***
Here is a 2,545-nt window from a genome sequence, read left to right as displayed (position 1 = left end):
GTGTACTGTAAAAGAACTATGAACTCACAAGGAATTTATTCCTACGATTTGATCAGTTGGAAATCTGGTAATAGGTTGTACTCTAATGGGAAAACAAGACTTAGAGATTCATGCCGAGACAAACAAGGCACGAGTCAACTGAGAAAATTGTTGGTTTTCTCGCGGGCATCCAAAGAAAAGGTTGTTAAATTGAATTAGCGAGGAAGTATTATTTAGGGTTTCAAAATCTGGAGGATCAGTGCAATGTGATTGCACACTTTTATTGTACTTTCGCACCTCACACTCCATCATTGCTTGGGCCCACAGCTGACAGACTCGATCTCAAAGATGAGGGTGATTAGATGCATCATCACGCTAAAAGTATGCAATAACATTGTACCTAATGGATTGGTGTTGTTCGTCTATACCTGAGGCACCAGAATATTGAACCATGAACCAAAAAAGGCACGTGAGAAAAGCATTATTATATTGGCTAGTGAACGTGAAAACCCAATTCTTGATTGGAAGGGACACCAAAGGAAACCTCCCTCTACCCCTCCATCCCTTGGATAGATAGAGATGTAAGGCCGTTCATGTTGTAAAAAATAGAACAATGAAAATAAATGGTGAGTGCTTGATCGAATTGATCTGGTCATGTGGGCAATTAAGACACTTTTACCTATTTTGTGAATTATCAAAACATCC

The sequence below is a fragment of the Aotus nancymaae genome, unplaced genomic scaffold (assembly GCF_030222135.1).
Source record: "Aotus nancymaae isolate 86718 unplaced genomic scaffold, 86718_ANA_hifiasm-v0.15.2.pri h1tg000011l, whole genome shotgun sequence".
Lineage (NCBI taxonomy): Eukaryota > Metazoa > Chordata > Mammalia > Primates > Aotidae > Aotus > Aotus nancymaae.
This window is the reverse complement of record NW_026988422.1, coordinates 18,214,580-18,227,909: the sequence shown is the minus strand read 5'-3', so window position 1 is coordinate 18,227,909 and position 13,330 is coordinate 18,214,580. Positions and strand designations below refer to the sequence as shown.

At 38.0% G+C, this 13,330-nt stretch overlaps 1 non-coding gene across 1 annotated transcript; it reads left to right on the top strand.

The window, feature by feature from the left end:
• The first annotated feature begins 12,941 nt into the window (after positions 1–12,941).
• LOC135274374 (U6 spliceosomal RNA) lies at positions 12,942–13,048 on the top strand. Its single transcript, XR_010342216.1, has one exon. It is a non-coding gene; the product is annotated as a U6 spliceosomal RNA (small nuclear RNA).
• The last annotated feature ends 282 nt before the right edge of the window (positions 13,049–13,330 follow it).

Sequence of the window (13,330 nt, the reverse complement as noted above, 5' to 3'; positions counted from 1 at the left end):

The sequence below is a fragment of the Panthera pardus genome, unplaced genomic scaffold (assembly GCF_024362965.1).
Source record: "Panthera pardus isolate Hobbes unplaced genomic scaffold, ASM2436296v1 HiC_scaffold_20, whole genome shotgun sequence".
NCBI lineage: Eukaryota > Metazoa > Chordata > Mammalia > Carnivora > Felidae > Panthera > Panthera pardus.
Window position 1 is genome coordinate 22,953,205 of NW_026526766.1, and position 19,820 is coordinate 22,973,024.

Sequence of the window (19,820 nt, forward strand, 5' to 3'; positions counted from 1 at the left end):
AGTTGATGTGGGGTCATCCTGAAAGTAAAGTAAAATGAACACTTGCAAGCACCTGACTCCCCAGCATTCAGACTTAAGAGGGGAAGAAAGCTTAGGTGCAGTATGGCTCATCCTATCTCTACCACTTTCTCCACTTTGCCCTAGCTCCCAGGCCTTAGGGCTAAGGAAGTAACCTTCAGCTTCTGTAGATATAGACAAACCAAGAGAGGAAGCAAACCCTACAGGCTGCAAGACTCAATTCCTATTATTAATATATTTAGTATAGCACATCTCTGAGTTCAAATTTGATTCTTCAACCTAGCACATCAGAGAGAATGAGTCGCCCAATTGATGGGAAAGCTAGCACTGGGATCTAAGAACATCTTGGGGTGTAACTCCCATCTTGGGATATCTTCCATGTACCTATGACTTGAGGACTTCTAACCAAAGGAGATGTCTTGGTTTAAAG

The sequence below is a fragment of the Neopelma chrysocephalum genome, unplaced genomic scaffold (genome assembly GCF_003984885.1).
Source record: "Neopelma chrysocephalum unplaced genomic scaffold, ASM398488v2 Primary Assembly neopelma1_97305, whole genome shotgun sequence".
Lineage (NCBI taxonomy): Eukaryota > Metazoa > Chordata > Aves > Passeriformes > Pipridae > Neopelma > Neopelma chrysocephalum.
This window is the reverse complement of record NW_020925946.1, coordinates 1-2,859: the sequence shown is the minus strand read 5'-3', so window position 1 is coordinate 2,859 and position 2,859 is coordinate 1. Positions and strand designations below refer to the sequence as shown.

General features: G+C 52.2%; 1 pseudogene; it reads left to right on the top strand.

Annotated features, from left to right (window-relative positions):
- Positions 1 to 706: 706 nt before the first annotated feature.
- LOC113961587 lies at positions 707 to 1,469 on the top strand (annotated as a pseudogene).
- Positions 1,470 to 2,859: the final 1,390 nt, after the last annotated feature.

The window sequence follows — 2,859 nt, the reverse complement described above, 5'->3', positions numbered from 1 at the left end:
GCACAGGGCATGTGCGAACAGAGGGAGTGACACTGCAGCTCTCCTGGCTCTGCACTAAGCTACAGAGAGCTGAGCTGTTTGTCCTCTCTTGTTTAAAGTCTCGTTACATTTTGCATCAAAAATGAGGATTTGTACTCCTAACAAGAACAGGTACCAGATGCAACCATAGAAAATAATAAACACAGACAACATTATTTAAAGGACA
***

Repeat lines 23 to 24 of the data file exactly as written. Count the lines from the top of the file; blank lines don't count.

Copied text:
General features: G+C 52.2%; 1 pseudogene; it reads left to right on the top strand.

Annotated features, from left to right (window-relative positions):